Rand once said that she’d know her ideas were having an impact when they had trickled down even into comic books — and by the time she died, they had in fact found their way into comic books by Spider-Man co-creator Steve Ditko and, thanks to Rush, into the lyrics of one of the most popular rock bands of all time — that epithet being based on album and concert ticket sales more than singles, since, despite having released numerous very memorable singles that dominated Album Oriented Radio stations in the 80s and continue to be played on classic rock stations, only one Rush single actually made it into the Top 40, believe it or not, that being “New World Man.”
As a reminder of how many great songs they had that were, so to speak, just under the radar back then, though, rewatch the videos for “Distant Early Warning” and the slightly more obscure “Red Sector A,” both ominous and perfectly suited to making audiences of mostly-male, mostly-white, sober-minded sci-fi fans swoon. An interesting trivia note about “Distant Early Warning”: the fuzzy noise that seems so clearly to be rocket exhaust at the beginning of the song, I recall the band once revealing in an interview, was actually a sound-mixing static error, but they decided to keep it in. That makes it one of my favorite serendipitous art accidents, right up there with the sudden series of jump cuts at the climactic moment of Merry Christmas, Mr. Lawrence, when David Bowie kisses the prison warden rather than succumb to anger, an effect caused by an unintended camera jam but approved on the spot by the director when he watched it back.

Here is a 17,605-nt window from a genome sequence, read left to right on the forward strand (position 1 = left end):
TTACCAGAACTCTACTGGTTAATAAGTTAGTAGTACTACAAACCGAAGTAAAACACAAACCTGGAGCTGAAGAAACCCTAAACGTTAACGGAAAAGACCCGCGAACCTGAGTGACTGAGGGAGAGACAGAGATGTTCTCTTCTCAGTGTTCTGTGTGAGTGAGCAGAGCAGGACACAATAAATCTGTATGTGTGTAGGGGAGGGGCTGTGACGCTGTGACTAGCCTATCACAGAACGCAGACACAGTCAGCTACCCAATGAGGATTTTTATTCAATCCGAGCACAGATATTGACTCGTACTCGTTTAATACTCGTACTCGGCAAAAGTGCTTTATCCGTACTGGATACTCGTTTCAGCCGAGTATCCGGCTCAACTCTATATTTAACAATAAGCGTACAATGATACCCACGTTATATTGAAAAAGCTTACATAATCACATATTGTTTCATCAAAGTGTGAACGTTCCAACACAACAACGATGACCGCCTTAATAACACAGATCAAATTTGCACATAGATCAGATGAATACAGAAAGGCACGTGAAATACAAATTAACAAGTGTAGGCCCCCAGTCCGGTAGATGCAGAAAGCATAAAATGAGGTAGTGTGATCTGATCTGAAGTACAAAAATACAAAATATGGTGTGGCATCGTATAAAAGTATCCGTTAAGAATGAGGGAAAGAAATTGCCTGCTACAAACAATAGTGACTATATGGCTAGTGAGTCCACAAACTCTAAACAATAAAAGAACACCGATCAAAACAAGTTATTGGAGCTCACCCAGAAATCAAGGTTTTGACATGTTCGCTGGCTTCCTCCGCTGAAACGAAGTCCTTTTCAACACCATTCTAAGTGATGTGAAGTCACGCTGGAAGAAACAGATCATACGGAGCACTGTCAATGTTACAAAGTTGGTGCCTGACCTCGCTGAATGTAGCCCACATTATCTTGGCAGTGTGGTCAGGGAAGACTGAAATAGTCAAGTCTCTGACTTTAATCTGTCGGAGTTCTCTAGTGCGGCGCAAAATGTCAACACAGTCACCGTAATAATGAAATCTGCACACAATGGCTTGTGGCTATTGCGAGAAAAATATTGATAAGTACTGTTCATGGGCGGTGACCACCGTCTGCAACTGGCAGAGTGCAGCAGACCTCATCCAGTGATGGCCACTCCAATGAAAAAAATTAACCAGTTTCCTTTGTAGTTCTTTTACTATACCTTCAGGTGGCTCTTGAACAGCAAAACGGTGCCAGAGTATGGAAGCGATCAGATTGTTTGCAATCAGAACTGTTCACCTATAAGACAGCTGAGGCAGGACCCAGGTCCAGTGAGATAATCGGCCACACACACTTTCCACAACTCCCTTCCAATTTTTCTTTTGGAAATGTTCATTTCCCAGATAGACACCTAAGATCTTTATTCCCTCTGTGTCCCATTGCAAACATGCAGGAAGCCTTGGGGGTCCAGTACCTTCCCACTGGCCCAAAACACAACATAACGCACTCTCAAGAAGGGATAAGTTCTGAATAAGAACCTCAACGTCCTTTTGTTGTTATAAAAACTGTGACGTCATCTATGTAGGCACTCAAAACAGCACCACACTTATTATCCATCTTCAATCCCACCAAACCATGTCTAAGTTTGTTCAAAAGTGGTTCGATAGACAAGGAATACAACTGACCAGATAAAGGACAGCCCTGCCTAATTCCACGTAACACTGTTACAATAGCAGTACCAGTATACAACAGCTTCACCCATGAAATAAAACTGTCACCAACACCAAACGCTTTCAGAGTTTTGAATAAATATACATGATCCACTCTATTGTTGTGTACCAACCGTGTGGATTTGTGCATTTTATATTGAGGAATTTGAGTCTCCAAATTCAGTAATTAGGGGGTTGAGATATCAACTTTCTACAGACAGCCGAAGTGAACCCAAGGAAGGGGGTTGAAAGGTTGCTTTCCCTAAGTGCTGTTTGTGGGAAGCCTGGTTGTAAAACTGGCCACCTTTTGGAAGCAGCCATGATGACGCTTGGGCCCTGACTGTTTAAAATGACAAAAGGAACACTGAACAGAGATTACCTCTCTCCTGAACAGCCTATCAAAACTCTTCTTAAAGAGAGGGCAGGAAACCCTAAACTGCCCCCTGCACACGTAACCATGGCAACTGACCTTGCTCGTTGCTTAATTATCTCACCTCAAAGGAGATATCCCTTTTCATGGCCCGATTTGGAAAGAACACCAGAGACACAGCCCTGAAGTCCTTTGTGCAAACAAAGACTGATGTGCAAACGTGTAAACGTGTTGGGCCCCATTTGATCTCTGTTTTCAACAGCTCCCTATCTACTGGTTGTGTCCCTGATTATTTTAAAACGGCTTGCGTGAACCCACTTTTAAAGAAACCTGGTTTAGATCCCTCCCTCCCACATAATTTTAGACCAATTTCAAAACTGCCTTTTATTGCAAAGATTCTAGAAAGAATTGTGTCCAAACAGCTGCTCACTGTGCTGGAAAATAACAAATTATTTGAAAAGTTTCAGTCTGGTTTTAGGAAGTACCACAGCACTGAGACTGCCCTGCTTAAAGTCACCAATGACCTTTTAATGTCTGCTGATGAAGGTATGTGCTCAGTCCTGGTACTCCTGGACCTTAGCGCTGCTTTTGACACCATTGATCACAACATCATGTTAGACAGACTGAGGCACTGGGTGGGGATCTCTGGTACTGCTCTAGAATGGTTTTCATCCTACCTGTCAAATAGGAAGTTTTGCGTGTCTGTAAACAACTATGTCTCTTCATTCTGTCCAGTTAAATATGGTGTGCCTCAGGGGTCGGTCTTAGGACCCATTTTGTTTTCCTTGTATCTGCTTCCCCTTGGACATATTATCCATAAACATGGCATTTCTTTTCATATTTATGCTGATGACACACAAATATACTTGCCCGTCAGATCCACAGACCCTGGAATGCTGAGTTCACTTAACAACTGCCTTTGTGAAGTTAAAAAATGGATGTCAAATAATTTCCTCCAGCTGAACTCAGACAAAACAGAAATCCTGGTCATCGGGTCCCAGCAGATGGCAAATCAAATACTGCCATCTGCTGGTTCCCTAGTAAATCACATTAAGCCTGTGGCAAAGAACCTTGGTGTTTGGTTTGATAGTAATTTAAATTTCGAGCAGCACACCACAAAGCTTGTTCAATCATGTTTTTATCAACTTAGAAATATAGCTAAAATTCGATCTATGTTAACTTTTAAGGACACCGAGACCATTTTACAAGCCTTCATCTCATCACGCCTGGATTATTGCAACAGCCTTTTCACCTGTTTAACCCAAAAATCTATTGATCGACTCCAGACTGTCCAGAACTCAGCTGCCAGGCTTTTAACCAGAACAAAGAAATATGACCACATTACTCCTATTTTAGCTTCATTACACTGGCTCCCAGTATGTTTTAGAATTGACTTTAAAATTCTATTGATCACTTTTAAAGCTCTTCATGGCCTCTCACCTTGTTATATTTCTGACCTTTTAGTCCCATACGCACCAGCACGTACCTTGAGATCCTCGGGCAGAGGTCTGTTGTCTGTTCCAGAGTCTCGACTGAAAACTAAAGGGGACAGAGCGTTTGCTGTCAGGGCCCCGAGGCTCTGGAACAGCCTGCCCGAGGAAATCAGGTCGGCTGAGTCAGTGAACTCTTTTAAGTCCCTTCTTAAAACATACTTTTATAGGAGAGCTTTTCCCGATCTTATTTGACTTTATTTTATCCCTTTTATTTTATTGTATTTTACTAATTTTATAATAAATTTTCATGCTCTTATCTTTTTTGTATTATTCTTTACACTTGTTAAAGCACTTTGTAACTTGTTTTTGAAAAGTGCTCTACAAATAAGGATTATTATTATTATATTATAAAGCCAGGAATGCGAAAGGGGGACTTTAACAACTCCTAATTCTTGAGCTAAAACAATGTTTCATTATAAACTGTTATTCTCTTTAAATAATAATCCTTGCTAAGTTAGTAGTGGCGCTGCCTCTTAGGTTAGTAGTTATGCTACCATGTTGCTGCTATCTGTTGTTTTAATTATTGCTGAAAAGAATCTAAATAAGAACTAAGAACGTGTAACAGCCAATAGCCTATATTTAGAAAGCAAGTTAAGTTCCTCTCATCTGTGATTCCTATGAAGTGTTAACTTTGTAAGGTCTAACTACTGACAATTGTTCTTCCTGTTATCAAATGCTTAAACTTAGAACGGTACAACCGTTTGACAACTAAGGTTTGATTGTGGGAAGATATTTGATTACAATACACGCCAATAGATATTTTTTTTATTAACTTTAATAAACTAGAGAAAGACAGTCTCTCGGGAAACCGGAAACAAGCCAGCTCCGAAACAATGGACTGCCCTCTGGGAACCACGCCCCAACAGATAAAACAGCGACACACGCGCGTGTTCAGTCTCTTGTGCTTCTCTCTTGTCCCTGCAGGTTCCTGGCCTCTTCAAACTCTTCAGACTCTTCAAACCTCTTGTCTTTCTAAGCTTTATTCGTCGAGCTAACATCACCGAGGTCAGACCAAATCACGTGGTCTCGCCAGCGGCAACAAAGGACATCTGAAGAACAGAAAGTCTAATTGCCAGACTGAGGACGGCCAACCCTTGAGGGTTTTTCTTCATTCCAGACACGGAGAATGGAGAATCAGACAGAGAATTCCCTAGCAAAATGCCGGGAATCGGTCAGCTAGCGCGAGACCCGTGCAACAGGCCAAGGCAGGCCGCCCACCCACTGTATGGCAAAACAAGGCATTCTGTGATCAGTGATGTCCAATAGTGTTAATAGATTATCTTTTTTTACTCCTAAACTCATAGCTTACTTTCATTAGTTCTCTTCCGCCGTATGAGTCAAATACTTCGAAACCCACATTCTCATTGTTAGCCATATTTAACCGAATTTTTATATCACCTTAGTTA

Little about Rush is serendipitous, though — not for nothing have they spawned imitators who call their subgenre “math rock.” Two other bands in a similar vein I’ve seen in concert are the even older (unintentionally hilarious yet brilliantly technically skilled) prog rock act Van der Graaf Generator and the fairly recent geeky-but-powerful guitar virtuosos Trans Am (I saw the former with J.R. Taylor and the latter with one of the only left-wing punks I ever went on a date with, Caroline Pozycki — I think she may have soured on me around the time she revealed both her parents worked for the government).
Geddy Lee is even quoted in this book expressing a nerdy, unhip, robotic sentiment that I recall feeling myself when I first went to concerts: disappointment that live bands don’t sound exactly like their albums. Rush basically does in concert. Live or recorded, long may they reign.
In fact, if they run out of material, I here offer a suggestion for a song literally taken from one of today’s nerdiest and most scientifically-baffling news stories, which they might consider recording:
Pluto is a-changing colors
Planet’s getting redder just like blood
Nitrogen ice sheets shifting, moving
Color of a molasses flood!
Can’t blame industrial gases –
So will the greens think it’s good?
Dwarf planet! Dwarf planet!
[shrieking] They cast you out of the Nine
[ominous] Cold but now you’re getting redder
Bold ’cause you won’t toe the line
Dwarf planet! Dwarf planet!
It’s a nitrogen-ice-sheet panic — yeah, rock on, rock on, rock on, rock on
(Twenty-minute drum solo)